Two Tales of Unintended Consequences of Monetary Policy – Tale 1

by Nicolás Cachanosky and Andreas Hoffmann

Even when a policy is successful in achieving its desired ends, we have to consider its unintended and unforeseen consequences, resulting from cumulative market adjustments to policy changes that make it hard to judge the overall outcome of a policy in our complex economy. The Federal Reserve and European Central Bank’s monetary policy responses to the 2008 financial crisis offer two tales of major unintended consequences. This post discusses unintended outcomes of the U.S. Federal Reserve’s crisis policies. In our next post, we address ECB policies.

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Top Young Economists Consider Their Future

by Roger Koppl

Ali Wyne of the big think  blog “Power Games”  recently posted an interesting set of comments on the theme “Empirics and Psychology: Eight of the World’s Top Young Economists Discuss Where Their Field Is Going.”  George Mason’s own Peter Leeson  was among the eight “top young economists” sharing their views.

Over at New APPS, the philosopher Eric Schliesser  summarizes the eight comments. “Bottom line: due to low cost computing and a data rich environment the future of economics is data-mining (this was clear from at least four of the comments). This is especially so because the young stars have lost faith in homo economicus (due to behavioral work and the crisis).”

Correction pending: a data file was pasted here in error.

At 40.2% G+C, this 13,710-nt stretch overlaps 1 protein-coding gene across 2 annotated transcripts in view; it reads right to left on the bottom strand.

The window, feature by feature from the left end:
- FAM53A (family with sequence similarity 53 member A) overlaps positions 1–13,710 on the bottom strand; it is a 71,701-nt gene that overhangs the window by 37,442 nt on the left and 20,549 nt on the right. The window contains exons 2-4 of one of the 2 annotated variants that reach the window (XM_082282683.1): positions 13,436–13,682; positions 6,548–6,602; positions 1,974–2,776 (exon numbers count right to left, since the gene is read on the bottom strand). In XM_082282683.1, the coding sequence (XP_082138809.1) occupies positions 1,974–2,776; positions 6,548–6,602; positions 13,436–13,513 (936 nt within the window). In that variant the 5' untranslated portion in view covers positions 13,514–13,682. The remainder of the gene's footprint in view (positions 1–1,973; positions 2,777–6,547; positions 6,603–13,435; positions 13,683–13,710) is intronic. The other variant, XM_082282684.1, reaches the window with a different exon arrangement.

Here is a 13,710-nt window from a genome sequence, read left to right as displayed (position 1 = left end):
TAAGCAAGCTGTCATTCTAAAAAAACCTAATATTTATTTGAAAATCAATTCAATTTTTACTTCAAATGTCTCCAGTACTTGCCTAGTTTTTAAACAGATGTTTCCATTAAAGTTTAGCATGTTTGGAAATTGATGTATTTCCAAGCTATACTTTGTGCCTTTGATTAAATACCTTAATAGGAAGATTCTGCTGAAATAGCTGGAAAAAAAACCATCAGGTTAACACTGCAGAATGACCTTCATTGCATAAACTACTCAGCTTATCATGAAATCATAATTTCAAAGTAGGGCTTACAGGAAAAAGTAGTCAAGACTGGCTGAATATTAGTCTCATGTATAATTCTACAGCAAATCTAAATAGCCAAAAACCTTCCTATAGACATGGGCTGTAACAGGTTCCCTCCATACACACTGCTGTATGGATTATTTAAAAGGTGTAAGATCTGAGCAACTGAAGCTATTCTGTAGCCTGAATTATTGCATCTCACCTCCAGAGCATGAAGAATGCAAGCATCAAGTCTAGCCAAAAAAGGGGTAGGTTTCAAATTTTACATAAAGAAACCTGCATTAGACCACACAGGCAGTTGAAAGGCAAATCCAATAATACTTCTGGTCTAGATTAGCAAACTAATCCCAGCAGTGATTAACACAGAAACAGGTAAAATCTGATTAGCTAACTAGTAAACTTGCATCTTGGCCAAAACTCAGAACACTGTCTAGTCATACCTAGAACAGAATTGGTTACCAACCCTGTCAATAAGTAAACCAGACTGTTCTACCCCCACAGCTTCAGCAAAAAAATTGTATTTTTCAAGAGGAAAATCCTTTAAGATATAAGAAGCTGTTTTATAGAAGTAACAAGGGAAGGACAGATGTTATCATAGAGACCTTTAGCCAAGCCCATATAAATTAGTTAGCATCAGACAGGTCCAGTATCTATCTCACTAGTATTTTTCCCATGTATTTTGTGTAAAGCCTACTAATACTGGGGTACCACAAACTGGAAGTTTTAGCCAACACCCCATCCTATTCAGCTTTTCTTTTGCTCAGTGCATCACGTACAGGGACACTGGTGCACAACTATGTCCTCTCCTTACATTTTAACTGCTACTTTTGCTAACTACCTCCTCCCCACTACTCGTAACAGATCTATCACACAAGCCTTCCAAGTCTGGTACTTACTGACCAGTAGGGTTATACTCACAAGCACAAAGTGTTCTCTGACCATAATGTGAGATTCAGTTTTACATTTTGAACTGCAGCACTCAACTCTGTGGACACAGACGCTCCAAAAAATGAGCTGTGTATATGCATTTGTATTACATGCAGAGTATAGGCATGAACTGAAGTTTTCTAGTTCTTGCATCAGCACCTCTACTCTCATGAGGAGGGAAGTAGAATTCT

Eric’s summary seems about right to me. There were eight fine minds sharing eight different visions, but two related themes dominated the comments. 1) The old rationality assumption is in trouble and we don’t quite know what to do about it. 2) Economics should be more data-driven now that we have what William Brock has labeled “dirt-cheap computing.” Continue reading

Can we model creativity?

by Roger Koppl

The issue of creativity has arisen in a fun discussion on Schumpeter over at The Austrian Economists. I have often heard people say that we cannot model creativity. I suppose that must be true in some sense, and yet there is much we can say about “creativity” and social institutions. Early in the Wealth of Nations Adam Smith gives us a good account of what creativity is, namely, the “combining together the powers of the most distant and dissimilar objects.” As my old friend Dick Langlois taught me years ago, creativity is recombination. I think we can have an economic theory of recombination. Indeed, the elements are out there. Continue reading